The biggest concern that most people have with sushi is how expensive sushi can be. Most sushi houses and modern sushi bars use wild caught fish and organic ingredients. (For those who want to be absolutely sure of how organic their sushi is, Wholefoods has amazing sushi bars.) In Seattle, it is easy to find traditional sushi houses that make whole rolls for an inexpensive price, as long as they are not too fancy and if it is happy hour. Modern-style sushi bars with conveyer belt serving system occasionally also have reduced prices during certain hours, or choose to sell sushi pieces with farm-grown fish, which cost less. For example, Oto Sushi ( is a traditional-style sushi house that sells whole rolls for as cheap as $4.99 during their lunch special. Conveyer belt modern restaurant AA Sushi ( also has reduced prices on their plates during lunch hours. Blue C Sushi  ( sells rolls with farmed salmon, which is less expensive than wild salmon or a different type of fish.

Organic sushi with brown rice is very nutritious and delicious. If eaten with a bowl of miso soup, a light healthy Japanese soup. it makes a balanced meal that does not induce bloating while filling the eater up. This is a perfect meal for the health0conscious consumer!

Local Organic Farms Are A Healthy Resource

You can find a variety of fresh, organic foods at local farms and farmer's markets

The summer is about to come upon us and with the ray of sunshine comes the full bloom of the local farmer’s markets.  And while this is a great time of the year to shop there for organic produce, there are stores and small farms that sell items throughout the year.

Shopping at local farms or farmer’s markets is a great way to support your city’s economy.  It also promotes healthier food choices and helps keep organic farmers in business.

Organic produce that is grown at the local level has amazing benefits that you won’t find in imported or statewide food.  It is the freshest you can get without growing it yourself in your own backyard.  In fact, there are u-pick farms available that give you this opportunity.  The soil that these farmers use is rich in nutrients, unlike that of the mass production farms, which use harmful pesticides supposedly linked to ADHD in children.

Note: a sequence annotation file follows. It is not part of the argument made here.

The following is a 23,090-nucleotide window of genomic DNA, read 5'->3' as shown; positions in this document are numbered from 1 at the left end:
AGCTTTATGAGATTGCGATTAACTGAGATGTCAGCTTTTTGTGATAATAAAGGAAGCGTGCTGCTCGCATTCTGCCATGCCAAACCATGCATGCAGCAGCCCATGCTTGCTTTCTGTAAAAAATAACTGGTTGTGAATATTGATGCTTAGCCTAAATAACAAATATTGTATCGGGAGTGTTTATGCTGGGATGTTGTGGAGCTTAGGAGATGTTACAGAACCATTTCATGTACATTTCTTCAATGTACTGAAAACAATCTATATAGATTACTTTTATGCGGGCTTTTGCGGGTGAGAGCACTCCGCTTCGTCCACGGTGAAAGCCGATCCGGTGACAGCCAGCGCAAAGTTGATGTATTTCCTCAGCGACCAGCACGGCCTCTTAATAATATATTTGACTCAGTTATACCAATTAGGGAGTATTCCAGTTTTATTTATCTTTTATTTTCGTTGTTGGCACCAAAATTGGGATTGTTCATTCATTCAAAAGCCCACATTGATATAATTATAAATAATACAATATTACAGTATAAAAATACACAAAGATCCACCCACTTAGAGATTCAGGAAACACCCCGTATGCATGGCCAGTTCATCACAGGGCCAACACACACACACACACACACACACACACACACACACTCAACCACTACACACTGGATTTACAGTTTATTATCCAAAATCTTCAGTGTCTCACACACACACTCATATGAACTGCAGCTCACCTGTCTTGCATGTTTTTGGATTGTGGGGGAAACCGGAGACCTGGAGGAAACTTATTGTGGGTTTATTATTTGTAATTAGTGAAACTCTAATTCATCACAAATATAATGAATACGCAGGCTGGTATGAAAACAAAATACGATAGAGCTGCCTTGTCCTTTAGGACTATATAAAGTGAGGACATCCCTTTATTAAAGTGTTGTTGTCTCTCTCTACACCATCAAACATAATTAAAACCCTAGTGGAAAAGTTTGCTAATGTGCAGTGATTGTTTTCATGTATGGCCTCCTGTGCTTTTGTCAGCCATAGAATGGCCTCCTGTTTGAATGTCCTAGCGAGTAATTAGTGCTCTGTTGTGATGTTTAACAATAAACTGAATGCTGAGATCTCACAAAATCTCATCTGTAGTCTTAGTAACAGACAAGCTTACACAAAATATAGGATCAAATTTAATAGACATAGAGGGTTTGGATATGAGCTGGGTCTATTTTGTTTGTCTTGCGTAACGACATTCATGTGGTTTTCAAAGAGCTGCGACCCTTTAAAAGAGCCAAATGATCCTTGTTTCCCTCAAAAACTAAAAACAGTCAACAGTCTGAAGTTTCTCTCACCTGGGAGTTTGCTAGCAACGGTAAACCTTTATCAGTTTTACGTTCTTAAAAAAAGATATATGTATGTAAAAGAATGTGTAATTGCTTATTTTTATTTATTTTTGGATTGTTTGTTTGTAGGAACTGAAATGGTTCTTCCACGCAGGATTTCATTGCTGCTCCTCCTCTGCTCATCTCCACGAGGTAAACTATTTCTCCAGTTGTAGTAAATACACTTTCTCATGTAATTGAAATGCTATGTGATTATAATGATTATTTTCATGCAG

There is a variety of food available from local farms like honey, eggs, produce, homemade soap, and even dog treats.  It is well finding out about and many farmer’s markets and local farms are listed right online.  Local organic produce is a healthy and fresh choice for you and your family.

Organic Food Choices You Can Sink Your Teeth Into

Organic foods are still the best choice for your health

With all of the news about organic food not being healthier for you consumers have been receiving mixed signals lately.  But the truth is there are still harmful chemicals that are being used on non-organic foods that we should stay away from in order to be healthy and fight disease.

Smart food choices can help improve your diet and your health.  For example, it has been reported by nutritionists that the average American consumes only two to ten percent of their required daily fiber each day.  The recommended amount is thirty four percent.  Fiber helps cleanse the body of toxins, reduces the risk of cancer and heart disease, and lowers cholesterol.

There are three organic foods that should be at the top of your shopping list for healthier eating.  The first being of course beans for the fact that these carry the most fiber content your body needs.  Any bean will do.  And if gas is a problem, products like Beano will help alleviate that.  Also rinse any canned beans thoroughly before cooking them.  Dried beans should be soaked in water overnight and also rinsed.  This removes the sugars that come out of the beans, which cause gas.

The second great organic food choice would be tomatoes.  Tomatoes contain lycopene, another cancer fighting agent, and can be used in a variety of dishes.  You can purchase these fresh or canned, but be sure the canned variety is low sodium or none.

The third great organic food choice would be natural sweeteners like Agave, Maple Syrup, and Stevia.  Although raw cane sugar is better than refined white sugar, it still turns into fat in the body.  Try these alternatives for a lower calorie dessert or beverage.

Making the switch to organic eating can be simple and affordable with proper planning, coupons, sales and cutting down on snack foods.  There are many recipes available online at natural food stores that can also get your diet on the right track and reduce the amount of chemicals found in regular foods.